How to Become Part of the Solution for the Affordable Housing Crisis in Columbus and Beyond, and Architecture’s Responsibility in Designing Differently
There has never been a project of this size, or magnitude, in the entire state of Ohio’s history.
And it’s less than 3 years away from being fully functional.
I’m talking, of course, about Intel’s strategic decision to invest more than $20 billion in the construction of two new leading edge chip factories in Ohio. According to their official press release, these factories will allow the company to “boost production to meet demand for advanced semiconductors, power a new generation of innovative products from Intel, and serve the needs of foundry customers.”
Spanning nearly 1,000 acres in Licking County, just outside of Columbus, the “mega-site” can accommodate a total of eight chip factories as well as supporting operations and ecosystem partners.” This announcement is even more triumphant after yesterday’s news that the “CHIPS Act” finally passed – delayed since November – that, according to The Washington Post, will “provide $52 billion in subsidies to domestic semiconductor manufacturers, as well as invest billions in science and technology innovation, in a bid to strengthen the United States’ competitiveness and self-reliance in what is seen as a keystone industry for economic and national security.”
Breaking Down Chips + Their Impact on National Security
What do chips have to do with national security? And, take it back even further, what’s a chip?
I’m glad you asked.
By definition, “chip” is short for microchip which is an incredibly complex, yet incredibly small module that store computer memory or provide logic circuitry for microprocessors.
“Chips” are used in almost every electronic device we use today, including cars, smartphones, gaming consoles, home appliances, medical equipment and more.
And, right now, there’s an international shortage of chips.
Have you noticed the rise of car prices, or the shortage of car rentals? Have you seen how empty the shelves at Best Buy and other brick and mortar stores are?
Forbes noted in a featured article on the international chips shortage that, “Supply chain disruption has grown to a top threat across industries. The chip shortage has brought car production to a standstill, delayed consumer electronics product launches, and impacted companies’ ability to onboard new employees.”
And, there is a clear tie to national security and the chip shortage impact on military defense supplies. One clear example: the military has expressed their deep interest in providing more equipment to Ukraine, which currently isn’t possible given the shortage of defense pieces and parts.
The Center for Strategic + International Studies released a journal on the topic, noting, “All major U.S. defense systems and platforms rely on semiconductors for their performance. Consequently, the erosion of U.S. capabilities in microelectronics is a direct threat to the United States’ ability to defend itself and its allies. Moreover, the U.S. civilian economy is deeply dependent on semiconductor-based platforms for its daily operations. Ensuring U.S. leadership in semiconductor technology and securing the integrity of the value chains that design, manufacture, package, and distribute these chips are perhaps the preeminent economic and national security concerns of the modern era.”
From the Department of Defense, to moms and minivans, the ability to manufacture here not only solves for an international shortage and eliminates crisis, but also puts the power back into our own hands at home.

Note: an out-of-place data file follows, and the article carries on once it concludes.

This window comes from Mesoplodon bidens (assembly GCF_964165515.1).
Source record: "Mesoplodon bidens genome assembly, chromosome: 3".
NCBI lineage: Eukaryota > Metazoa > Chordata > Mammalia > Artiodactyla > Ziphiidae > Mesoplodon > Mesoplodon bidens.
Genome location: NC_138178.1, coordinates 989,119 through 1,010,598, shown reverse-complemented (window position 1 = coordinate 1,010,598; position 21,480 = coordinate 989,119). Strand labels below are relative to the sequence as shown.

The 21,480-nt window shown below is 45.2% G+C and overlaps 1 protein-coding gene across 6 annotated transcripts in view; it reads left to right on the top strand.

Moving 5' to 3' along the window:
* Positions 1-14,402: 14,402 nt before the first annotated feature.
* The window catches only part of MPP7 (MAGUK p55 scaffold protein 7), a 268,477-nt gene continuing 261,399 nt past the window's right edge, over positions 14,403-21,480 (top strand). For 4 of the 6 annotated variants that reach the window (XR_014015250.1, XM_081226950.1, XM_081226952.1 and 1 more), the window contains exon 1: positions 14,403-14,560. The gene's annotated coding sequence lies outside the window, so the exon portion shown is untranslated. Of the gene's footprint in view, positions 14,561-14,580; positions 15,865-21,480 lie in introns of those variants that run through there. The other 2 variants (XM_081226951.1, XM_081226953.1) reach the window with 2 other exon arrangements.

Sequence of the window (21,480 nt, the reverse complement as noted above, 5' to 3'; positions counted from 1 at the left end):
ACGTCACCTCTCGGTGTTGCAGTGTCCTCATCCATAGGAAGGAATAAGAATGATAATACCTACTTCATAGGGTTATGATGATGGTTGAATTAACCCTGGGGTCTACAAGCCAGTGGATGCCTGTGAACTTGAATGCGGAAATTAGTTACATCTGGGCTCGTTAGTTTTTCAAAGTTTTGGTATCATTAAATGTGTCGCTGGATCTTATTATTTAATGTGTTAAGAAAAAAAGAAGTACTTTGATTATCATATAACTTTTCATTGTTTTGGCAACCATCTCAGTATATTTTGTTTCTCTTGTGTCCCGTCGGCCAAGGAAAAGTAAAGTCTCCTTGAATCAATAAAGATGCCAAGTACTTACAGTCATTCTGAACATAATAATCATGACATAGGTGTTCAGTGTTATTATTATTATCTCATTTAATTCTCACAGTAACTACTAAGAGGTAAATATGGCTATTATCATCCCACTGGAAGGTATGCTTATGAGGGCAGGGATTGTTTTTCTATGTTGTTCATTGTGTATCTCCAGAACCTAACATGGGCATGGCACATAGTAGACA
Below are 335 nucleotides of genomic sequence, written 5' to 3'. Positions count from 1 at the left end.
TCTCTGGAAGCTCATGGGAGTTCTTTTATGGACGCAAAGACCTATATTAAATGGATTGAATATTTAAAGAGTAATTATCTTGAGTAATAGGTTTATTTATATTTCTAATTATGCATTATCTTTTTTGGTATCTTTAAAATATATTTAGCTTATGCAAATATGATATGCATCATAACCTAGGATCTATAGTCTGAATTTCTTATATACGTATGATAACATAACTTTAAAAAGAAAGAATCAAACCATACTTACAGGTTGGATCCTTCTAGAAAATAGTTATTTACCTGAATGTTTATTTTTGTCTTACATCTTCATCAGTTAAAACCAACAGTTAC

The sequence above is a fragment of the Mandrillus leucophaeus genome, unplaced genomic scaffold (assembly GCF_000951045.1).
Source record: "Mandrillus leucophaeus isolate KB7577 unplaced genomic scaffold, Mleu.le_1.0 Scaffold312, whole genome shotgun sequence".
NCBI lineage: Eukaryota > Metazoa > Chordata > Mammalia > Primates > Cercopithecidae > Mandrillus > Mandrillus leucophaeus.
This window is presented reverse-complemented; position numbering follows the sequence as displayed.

Hopefully you’ve got some of the excitement sparked inside of you that seeps out of me, and now we can talk about the impacts of Intel and how to best be prepared, especially for those right here in Ohio.
Updates on Progress + Project Status + Key Players
The Intel site officially broke ground last week for the planet’s largest chip manufacturing site that will be open in 2025. Right now, they are officially moving dirt at the facility, getting ready for roads and infrastructure. Intel will hire and train at their other facilities, so, when this facility opens, everyone will be trained and ready to go.
The key players in the progress include OneColumbus and Jobs Ohio, responding to Intel’s proposal to help find land and work with trade unions to help proactively procure talent. The New Albany Company assembled available land, cooperating however they can to continue the progression of the plant and the investment in the greater Columbus community. There has been a lot of bipartisan support and collaboration to make this happen because despite any differences that might drive people apart, the possibilities of this project’s potential and the greater good for all involved is undeniable.
Construction Impact of Intel on Ohio + Beyond
Intel is expecting the need for 7,000 construction and subcontractors on site each day during the peak of building. For reference, the most any Columbus project has ever seen prior to this was 1,500 per day during the recent construction of Lower.Com Field – the new Crew Soccer Stadium.
Plumbers that on a typical basis were being paid $45 an hour are already being paid $70 an hour.
Intel’s investment extends to their dedication to the development of supporting infrastructure, including K-12 schools, fire stations, housing, etc., all of which will need workers and supplies.
The areas of impact that will see the greatest growth include a statewide opportunity, housing, manufacturing, industrial, and education – including higher education, career technical and investing in K-12.
Intel has made their strategic thought process clear; they want to educate young students today to prepare them to be workforce ready in engineering, technology and opportunities available at the site so they have the fundamentals and the foundation to drive the future of these chip manufacturing sites.